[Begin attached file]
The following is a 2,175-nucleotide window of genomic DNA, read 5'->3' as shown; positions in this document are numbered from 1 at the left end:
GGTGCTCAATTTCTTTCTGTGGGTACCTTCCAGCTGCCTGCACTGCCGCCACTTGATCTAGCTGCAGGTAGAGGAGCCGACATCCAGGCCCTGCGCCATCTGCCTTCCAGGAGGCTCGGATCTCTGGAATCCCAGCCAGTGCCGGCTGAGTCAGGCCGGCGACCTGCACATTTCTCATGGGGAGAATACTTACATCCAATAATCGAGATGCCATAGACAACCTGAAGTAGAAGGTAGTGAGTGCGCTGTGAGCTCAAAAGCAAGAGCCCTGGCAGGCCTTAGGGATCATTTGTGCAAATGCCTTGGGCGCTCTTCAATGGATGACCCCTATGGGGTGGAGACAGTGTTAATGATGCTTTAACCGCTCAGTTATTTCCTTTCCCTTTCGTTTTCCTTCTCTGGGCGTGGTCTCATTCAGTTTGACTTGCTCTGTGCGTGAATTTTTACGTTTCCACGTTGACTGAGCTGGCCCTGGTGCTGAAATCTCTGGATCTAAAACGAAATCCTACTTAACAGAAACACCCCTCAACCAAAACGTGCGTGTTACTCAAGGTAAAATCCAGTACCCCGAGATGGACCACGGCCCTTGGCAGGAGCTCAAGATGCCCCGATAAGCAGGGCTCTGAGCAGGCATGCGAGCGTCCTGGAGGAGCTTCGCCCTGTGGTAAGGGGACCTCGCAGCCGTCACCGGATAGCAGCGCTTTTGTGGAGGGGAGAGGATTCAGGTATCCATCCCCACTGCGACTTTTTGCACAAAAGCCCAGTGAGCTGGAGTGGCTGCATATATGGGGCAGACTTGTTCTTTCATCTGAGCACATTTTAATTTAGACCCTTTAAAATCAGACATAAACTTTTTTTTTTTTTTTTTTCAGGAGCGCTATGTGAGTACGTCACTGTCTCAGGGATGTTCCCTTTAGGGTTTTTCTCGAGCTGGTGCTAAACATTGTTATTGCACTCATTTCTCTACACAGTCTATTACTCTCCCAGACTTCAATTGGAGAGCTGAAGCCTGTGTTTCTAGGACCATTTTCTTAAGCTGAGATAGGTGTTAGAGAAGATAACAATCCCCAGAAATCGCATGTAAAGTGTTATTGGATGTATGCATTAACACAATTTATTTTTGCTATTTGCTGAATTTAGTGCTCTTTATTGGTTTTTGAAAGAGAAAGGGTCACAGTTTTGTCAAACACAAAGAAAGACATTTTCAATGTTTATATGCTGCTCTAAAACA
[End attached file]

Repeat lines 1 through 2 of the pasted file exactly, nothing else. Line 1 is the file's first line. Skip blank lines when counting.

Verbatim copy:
The following is a 2,175-nucleotide window of genomic DNA, read 5'->3' as shown; positions in this document are numbered from 1 at the left end:
GGTGCTCAATTTCTTTCTGTGGGTACCTTCCAGCTGCCTGCACTGCCGCCACTTGATCTAGCTGCAGGTAGAGGAGCCGACATCCAGGCCCTGCGCCATCTGCCTTCCAGGAGGCTCGGATCTCTGGAATCCCAGCCAGTGCCGGCTGAGTCAGGCCGGCGACCTGCACATTTCTCATGGGGAGAATACTTACATCCAATAATCGAGATGCCATAGACAACCTGAAGTAGAAGGTAGTGAGTGCGCTGTGAGCTCAAAAGCAAGAGCCCTGGCAGGCCTTAGGGATCATTTGTGCAAATGCCTTGGGCGCTCTTCAATGGATGACCCCTATGGGGTGGAGACAGTGTTAATGATGCTTTAACCGCTCAGTTATTTCCTTTCCCTTTCGTTTTCCTTCTCTGGGCGTGGTCTCATTCAGTTTGACTTGCTCTGTGCGTGAATTTTTACGTTTCCACGTTGACTGAGCTGGCCCTGGTGCTGAAATCTCTGGATCTAAAACGAAATCCTACTTAACAGAAACACCCCTCAACCAAAACGTGCGTGTTACTCAAGGTAAAATCCAGTACCCCGAGATGGACCACGGCCCTTGGCAGGAGCTCAAGATGCCCCGATAAGCAGGGCTCTGAGCAGGCATGCGAGCGTCCTGGAGGAGCTTCGCCCTGTGGTAAGGGGACCTCGCAGCCGTCACCGGATAGCAGCGCTTTTGTGGAGGGGAGAGGATTCAGGTATCCATCCCCACTGCGACTTTTTGCACAAAAGCCCAGTGAGCTGGAGTGGCTGCATATATGGGGCAGACTTGTTCTTTCATCTGAGCACATTTTAATTTAGACCCTTTAAAATCAGACATAAACTTTTTTTTTTTTTTTTTTCAGGAGCGCTATGTGAGTACGTCACTGTCTCAGGGATGTTCCCTTTAGGGTTTTTCTCGAGCTGGTGCTAAACATTGTTATTGCACTCATTTCTCTACACAGTCTATTACTCTCCCAGACTTCAATTGGAGAGCTGAAGCCTGTGTTTCTAGGACCATTTTCTTAAGCTGAGATAGGTGTTAGAGAAGATAACAATCCCCAGAAATCGCATGTAAAGTGTTATTGGATGTATGCATTAACACAATTTATTTTTGCTATTTGCTGAATTTAGTGCTCTTTATTGGTTTTTGAAAGAGAAAGGGTCACAGTTTTGTCAAACACAAAGAAAGACATTTTCAATGTTTATATGCTGCTCTAAAACA